How to Stabilize Video in DaVinci Resolve [SOLVED]
Last UpdatedOctober 20, 2023
Over the years working as a Filmmaker, I've admittedly filmed my fair share of shaky footage.
There's nothing worse than going to edit a shot and having the footage appear shaky and hard to watch.
Luckily for us, stabilizing footage in DaVinci Resolve can be done in a few easy clicks.
In this guide, I'll show you exactly how to stabilize video in DaVinci Resolve using both the Edit and Color tab, as well as outline the benefits and drawbacks of each option.
Why Stabilize Videos?
Stabilizing shaky footage is essential for producing professional-quality videos as shaky camera work can distract viewers and undermine the impact of your content.
If you can't avoid shaky videos in the pre-shoot, then you must apply some form of stabilization feature post-shoot.
DaVinci Resolve offers a range of stabilization modes, including a camera lock, rotation analysis, cropping ratio, and more.
Stabilization Features You Should Know About
DaVinci Resolve offers three stabilization modes to cater to different stabilization needs: Translation, Similarity, and Perspective. Each mode provides a unique stabilizing effect:
- Similarity Mode: Provides a more complex stabilization by analyzing pan, tilt, zoom, and rotation, making it suitable for footage with varied movements.
- Perspective Mode: Offers the most advanced stabilization by also considering complex changes in perspective, ideal for footage with unorthodox camera handling.
- Translation Mode: Focuses on basic pan and tilt analysis, making it less aggressive but potentially insufficient for more violent camera shakes.
Stabilization controls provide you with primary buttons and toggles that initiate or modify the stabilization process:
- Stabilize Button: The stabilize button initiates the stabilization process, offering a quick way to apply default settings to your footage.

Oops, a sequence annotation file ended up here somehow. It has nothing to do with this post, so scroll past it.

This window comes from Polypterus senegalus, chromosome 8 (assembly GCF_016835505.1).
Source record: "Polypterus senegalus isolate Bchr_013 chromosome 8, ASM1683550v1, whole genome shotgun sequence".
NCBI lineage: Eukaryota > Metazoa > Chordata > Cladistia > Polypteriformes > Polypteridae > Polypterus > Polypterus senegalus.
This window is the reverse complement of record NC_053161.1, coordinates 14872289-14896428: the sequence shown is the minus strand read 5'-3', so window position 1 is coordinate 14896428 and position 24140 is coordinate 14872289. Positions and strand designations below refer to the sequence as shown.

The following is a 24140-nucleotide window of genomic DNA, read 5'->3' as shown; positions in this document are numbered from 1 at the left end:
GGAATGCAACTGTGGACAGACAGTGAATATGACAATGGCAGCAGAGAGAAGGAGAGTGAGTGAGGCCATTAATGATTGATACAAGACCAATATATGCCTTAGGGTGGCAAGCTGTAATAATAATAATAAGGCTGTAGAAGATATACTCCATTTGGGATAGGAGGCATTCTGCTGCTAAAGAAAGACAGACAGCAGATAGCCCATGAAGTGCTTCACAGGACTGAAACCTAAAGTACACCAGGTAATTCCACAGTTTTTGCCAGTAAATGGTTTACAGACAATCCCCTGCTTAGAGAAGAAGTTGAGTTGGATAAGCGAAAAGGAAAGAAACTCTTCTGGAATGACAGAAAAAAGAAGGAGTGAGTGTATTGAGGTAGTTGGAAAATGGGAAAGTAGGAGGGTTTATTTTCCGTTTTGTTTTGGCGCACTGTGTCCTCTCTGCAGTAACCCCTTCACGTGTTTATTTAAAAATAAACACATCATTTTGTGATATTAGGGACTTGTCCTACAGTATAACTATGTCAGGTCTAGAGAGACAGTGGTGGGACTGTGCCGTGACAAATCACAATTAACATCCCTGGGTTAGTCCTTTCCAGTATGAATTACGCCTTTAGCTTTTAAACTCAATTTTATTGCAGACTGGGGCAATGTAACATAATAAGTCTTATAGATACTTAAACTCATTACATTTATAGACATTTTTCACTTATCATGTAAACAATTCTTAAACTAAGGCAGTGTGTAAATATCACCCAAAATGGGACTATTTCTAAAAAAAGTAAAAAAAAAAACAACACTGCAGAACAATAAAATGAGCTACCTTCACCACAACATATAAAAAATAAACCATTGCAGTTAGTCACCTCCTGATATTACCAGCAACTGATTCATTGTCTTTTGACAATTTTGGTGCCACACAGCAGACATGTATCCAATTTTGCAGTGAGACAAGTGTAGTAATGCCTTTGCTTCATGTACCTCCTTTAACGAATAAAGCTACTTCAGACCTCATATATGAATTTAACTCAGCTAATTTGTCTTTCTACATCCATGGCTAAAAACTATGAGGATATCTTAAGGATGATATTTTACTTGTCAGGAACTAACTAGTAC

- Stabilization Toggle: Allows you to easily activate or deactivate stabilization, providing flexibility during the editing process.
- Camera Lock: Mimics a tripod effect, stabilizing the footage to appear as if it was shot on a stationary device.
- Zoom: Eliminates black bars that may appear post-stabilization, ensuring a cleaner final product.
- Cropping Ratio: Allows you to control how much the footage is cropped during stabilization to help prevent the black bars.
- Smooth: Adjusts the smoothness of movements in the stabilized video, providing a more natural look.
- Strength: Controls the intensity of the stabilization effect, allowing you to fine-tune the end result.
Understanding these features will help you produce a better final product in DaVinci Resolve.
How to Stabilize Video in DaVinci Resolve?
The best way to stabilize video is to avoid shaky conditions pre-shoot. If you can't do that we can apply stabilization effects in DaVinci Resolve using the Edit page or the Color page.
1. Preparing for Stabilization: Pre-shoot
Before hitting the record button, it's important to prepare for the stabilization process to optimize your final output.
Shooting at higher resolutions and frame rates can make it easier to stabilize shaky footage later by allowing for more data points to be analyzed during stabilization.
Understanding the different modes outlined earlier in the article, including tilt analysis and camera lock features, allows you to make informed decisions while filming.
2. Preparing for Stabilization: Post-shoot
Once you've captured your footage, the next step is to prepare it for stabilization in DaVinci Resolve.
First, review your clips to identify shaky video segments that could benefit from stabilization.
Prioritize clips that are essential to your narrative and consider the aesthetics of each shot. This preparation ensures that you can more effectively stabilize footage in DaVinci Resolve, enhancing the overall quality of your project.
3. Stabilization in DaVinci Resolve Using the Edit Page